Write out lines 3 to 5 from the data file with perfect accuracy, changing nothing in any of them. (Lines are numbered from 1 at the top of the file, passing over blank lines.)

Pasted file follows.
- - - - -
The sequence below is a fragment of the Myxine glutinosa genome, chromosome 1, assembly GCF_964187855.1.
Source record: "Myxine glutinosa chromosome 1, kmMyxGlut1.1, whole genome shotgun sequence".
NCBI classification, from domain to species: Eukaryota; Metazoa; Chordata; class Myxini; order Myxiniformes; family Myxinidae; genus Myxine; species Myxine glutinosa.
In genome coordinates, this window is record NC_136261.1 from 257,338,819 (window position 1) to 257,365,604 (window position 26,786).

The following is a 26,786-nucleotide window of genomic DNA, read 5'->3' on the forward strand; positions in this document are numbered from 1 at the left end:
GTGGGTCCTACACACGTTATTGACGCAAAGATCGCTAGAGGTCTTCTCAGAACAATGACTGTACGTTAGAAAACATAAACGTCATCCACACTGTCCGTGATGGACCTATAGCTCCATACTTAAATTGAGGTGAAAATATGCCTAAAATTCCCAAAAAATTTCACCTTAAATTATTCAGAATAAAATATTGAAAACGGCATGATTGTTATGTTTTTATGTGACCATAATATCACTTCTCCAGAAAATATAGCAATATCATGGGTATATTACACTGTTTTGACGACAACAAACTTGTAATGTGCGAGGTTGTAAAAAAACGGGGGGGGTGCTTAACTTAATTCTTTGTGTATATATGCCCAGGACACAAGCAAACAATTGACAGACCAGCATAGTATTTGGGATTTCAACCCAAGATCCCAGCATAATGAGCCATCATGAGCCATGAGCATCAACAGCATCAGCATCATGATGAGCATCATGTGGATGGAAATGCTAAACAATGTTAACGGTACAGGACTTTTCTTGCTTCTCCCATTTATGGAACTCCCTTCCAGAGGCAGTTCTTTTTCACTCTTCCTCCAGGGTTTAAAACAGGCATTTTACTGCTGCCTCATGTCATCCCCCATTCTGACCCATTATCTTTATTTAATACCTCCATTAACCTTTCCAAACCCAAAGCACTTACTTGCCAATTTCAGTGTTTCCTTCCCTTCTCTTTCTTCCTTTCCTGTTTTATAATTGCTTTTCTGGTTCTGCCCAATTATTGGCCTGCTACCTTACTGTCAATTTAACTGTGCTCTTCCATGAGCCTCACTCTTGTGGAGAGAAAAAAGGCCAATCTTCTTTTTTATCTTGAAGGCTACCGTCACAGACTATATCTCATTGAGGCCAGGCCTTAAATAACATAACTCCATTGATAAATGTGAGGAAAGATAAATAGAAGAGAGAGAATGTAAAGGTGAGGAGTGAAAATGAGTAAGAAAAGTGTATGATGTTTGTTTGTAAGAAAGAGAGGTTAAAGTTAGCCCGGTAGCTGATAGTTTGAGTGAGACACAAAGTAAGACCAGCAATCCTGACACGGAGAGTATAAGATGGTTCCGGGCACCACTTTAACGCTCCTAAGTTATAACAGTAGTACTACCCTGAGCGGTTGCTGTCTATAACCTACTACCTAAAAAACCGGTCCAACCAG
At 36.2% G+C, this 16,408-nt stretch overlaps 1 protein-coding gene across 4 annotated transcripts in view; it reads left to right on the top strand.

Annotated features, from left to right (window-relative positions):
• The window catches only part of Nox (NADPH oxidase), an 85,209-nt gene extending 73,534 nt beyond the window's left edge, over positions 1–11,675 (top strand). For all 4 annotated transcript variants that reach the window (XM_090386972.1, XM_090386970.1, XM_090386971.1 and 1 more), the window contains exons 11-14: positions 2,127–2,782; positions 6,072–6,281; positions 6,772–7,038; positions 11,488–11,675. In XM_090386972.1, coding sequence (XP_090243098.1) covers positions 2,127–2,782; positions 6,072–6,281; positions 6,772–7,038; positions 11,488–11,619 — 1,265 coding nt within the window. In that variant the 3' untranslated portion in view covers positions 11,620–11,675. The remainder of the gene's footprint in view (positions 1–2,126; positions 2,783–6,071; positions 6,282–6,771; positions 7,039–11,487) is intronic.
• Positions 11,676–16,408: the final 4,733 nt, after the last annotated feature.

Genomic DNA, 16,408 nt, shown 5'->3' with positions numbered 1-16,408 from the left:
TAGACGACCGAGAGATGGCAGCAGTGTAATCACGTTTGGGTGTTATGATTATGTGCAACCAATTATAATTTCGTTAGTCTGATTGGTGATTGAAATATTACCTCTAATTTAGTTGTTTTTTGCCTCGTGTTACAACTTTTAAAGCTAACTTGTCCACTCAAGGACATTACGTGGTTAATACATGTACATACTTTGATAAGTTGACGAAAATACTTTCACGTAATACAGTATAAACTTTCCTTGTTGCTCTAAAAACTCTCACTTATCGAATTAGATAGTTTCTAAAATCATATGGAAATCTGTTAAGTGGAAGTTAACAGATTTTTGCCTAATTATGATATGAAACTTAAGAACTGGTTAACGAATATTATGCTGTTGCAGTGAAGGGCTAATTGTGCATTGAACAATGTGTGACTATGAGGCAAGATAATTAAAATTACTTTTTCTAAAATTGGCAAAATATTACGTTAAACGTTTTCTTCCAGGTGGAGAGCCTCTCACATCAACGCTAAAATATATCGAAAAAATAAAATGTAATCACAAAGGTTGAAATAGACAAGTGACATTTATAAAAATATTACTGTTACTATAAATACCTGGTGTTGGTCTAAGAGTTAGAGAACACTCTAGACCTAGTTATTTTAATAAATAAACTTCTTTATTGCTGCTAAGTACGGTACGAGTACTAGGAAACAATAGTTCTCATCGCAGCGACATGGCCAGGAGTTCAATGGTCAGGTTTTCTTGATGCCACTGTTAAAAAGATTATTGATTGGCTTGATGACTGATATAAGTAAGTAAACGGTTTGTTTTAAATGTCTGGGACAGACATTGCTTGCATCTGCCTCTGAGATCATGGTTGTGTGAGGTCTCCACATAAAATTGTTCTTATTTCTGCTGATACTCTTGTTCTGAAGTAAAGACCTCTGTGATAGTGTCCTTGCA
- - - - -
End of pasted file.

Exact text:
NCBI classification, from domain to species: Eukaryota; Metazoa; Chordata; class Myxini; order Myxiniformes; family Myxinidae; genus Myxine; species Myxine glutinosa.
In genome coordinates, this window is record NC_136261.1 from 257,338,819 (window position 1) to 257,365,604 (window position 26,786).

The following is a 26,786-nucleotide window of genomic DNA, read 5'->3' on the forward strand; positions in this document are numbered from 1 at the left end: